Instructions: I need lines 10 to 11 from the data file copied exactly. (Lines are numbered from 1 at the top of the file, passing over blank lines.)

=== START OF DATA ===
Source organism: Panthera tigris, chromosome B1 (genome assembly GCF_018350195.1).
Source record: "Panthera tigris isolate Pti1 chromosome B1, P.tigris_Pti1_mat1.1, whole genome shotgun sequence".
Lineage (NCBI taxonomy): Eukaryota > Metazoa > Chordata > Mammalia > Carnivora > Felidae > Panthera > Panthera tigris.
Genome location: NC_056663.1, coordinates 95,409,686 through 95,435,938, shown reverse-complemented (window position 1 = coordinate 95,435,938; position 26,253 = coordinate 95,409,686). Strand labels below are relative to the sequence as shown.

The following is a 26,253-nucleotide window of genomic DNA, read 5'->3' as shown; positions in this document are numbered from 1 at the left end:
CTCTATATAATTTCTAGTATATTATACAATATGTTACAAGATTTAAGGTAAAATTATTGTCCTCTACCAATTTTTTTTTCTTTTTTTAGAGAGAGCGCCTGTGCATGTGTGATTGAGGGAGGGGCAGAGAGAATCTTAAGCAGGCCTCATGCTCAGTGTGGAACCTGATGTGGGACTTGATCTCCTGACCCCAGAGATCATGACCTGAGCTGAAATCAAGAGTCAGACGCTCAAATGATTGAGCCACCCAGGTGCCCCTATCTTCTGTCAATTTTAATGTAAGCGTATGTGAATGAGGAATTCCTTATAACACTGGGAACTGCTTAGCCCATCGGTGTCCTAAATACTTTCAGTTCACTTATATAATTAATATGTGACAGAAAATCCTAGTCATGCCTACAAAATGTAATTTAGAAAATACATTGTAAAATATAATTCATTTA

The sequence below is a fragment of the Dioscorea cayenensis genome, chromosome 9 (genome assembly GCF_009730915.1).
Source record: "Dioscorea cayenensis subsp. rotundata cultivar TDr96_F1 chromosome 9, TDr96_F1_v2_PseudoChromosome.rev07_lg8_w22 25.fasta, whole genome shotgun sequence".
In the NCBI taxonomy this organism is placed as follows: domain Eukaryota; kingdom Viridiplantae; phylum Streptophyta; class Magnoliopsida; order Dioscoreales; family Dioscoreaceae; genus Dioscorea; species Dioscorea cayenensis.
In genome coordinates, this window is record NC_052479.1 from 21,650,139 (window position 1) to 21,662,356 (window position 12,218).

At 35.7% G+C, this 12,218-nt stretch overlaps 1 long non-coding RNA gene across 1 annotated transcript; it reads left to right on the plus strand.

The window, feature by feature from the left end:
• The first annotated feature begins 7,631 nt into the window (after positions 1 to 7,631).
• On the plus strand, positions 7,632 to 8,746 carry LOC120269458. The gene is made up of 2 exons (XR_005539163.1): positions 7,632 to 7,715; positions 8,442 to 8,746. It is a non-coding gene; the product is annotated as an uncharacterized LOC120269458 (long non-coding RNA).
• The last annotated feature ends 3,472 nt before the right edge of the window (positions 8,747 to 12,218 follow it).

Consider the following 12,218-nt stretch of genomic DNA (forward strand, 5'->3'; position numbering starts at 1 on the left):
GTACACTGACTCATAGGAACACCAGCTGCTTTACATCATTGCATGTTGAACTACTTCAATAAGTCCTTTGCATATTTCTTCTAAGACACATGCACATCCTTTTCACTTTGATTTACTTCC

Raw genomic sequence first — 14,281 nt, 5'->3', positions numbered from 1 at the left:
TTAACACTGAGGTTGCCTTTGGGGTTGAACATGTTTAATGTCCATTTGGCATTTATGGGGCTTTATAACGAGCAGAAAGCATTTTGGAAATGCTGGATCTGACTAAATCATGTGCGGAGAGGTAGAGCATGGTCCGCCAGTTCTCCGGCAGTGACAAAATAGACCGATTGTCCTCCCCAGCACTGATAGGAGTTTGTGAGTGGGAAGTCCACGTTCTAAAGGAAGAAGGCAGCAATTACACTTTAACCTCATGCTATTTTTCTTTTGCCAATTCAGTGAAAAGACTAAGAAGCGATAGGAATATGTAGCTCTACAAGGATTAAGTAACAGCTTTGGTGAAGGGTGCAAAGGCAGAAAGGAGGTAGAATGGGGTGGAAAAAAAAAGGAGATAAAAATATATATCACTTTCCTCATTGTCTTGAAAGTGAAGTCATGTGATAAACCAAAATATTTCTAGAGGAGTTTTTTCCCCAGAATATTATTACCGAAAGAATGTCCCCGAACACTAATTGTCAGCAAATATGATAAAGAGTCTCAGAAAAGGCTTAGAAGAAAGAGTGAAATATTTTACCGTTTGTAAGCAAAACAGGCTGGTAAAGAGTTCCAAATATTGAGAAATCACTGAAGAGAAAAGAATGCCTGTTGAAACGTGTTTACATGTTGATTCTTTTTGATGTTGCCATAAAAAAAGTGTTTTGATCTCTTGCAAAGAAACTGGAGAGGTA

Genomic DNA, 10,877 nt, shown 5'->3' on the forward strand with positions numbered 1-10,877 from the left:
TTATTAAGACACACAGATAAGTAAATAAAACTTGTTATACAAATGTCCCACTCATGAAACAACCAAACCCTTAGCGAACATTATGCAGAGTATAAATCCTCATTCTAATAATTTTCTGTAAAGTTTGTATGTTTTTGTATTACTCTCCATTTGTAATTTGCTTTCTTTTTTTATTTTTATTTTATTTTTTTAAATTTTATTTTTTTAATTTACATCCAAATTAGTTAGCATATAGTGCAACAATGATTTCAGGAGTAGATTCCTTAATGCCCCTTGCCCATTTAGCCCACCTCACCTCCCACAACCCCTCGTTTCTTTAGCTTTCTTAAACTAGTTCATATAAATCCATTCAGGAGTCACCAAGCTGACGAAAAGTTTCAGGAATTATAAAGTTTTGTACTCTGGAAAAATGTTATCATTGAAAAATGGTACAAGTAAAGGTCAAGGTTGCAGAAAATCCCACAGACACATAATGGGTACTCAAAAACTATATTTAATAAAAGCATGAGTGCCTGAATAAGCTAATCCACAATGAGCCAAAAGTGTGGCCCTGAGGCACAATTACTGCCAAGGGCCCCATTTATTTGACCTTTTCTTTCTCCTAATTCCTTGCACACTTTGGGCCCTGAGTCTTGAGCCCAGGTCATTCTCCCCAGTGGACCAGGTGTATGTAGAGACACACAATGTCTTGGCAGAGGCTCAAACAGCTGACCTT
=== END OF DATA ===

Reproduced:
In genome coordinates, this window is record NC_052479.1 from 21,650,139 (window position 1) to 21,662,356 (window position 12,218).

At 35.7% G+C, this 12,218-nt stretch overlaps 1 long non-coding RNA gene across 1 annotated transcript; it reads left to right on the plus strand.